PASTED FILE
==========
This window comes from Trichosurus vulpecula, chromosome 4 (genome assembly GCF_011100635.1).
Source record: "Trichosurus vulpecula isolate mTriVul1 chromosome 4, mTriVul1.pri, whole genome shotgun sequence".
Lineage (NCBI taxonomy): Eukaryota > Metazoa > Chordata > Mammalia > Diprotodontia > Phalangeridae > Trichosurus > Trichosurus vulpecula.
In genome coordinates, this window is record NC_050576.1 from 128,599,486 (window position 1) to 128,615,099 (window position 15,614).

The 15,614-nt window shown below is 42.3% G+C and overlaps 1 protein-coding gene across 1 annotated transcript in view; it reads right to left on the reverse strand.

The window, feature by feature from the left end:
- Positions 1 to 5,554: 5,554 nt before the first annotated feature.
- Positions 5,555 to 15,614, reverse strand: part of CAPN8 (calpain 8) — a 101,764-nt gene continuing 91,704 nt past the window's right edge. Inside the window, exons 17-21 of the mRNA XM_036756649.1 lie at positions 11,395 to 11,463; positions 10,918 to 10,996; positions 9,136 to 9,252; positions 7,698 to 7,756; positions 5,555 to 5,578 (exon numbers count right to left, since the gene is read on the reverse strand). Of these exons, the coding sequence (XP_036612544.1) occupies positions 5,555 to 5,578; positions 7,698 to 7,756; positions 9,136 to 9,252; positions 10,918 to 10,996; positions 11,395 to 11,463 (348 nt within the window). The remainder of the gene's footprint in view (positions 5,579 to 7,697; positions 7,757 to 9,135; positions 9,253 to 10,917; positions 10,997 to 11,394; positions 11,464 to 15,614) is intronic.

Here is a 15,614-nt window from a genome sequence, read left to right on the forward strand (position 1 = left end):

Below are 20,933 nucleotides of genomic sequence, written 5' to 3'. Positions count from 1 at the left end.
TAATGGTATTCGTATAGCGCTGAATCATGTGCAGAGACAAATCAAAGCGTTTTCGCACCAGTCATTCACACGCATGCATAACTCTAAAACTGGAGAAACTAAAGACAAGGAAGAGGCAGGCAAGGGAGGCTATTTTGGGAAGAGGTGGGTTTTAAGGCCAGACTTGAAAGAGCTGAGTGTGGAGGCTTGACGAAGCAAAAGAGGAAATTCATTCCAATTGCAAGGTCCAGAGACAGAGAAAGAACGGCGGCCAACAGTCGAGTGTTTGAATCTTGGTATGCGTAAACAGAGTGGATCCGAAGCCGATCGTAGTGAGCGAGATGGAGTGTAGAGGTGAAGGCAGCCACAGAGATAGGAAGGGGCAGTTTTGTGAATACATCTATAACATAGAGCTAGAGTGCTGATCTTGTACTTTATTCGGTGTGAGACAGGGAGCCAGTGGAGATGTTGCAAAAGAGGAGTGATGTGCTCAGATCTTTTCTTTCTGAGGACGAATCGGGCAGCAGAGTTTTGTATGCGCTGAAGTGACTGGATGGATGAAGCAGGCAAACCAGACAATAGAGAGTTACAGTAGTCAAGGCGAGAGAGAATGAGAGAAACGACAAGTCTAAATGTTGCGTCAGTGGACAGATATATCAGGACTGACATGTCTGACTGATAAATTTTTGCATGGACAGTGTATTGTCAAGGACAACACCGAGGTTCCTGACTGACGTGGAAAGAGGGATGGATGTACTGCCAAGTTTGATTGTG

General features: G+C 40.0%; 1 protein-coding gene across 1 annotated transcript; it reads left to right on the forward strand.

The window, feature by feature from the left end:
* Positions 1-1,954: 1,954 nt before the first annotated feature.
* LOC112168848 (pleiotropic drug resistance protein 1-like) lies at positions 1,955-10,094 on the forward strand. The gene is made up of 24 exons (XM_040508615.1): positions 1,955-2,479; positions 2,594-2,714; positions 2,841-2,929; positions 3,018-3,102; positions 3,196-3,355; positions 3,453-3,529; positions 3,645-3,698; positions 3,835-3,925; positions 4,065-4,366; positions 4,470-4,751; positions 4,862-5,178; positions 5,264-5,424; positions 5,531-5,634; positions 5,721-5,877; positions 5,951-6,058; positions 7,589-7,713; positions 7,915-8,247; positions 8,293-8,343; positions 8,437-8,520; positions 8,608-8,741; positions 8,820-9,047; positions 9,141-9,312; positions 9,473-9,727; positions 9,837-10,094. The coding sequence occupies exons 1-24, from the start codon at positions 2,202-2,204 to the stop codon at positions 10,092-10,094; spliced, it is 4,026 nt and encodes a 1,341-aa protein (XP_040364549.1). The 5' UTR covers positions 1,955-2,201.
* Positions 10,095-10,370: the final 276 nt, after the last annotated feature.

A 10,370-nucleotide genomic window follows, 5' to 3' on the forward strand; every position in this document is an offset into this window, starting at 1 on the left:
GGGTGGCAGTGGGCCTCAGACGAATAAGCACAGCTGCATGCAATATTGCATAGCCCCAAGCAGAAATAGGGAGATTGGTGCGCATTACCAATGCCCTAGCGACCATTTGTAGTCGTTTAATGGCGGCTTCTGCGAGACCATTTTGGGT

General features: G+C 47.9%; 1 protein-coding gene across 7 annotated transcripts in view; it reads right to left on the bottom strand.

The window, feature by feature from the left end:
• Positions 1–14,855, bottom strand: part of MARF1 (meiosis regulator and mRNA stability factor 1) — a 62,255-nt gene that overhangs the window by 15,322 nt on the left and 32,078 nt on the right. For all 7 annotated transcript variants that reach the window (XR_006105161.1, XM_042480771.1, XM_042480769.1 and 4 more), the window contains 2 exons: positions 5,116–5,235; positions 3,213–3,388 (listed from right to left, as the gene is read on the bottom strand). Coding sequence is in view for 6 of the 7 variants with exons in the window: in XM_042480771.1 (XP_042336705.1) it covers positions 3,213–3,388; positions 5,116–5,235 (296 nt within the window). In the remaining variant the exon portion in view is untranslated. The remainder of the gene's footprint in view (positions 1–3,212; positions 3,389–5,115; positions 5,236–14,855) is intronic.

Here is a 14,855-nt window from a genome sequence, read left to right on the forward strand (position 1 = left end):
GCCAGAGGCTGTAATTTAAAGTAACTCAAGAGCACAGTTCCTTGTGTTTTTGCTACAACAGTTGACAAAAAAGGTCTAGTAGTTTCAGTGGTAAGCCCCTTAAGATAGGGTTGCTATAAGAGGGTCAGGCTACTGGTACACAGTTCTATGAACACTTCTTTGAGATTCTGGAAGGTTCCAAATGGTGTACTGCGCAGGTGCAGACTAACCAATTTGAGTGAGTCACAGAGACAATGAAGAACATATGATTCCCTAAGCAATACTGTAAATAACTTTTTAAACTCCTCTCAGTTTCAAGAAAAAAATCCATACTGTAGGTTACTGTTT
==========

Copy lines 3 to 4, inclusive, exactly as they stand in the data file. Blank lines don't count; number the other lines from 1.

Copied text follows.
Lineage (NCBI taxonomy): Eukaryota > Metazoa > Chordata > Mammalia > Diprotodontia > Phalangeridae > Trichosurus > Trichosurus vulpecula.
In genome coordinates, this window is record NC_050576.1 from 128,599,486 (window position 1) to 128,615,099 (window position 15,614).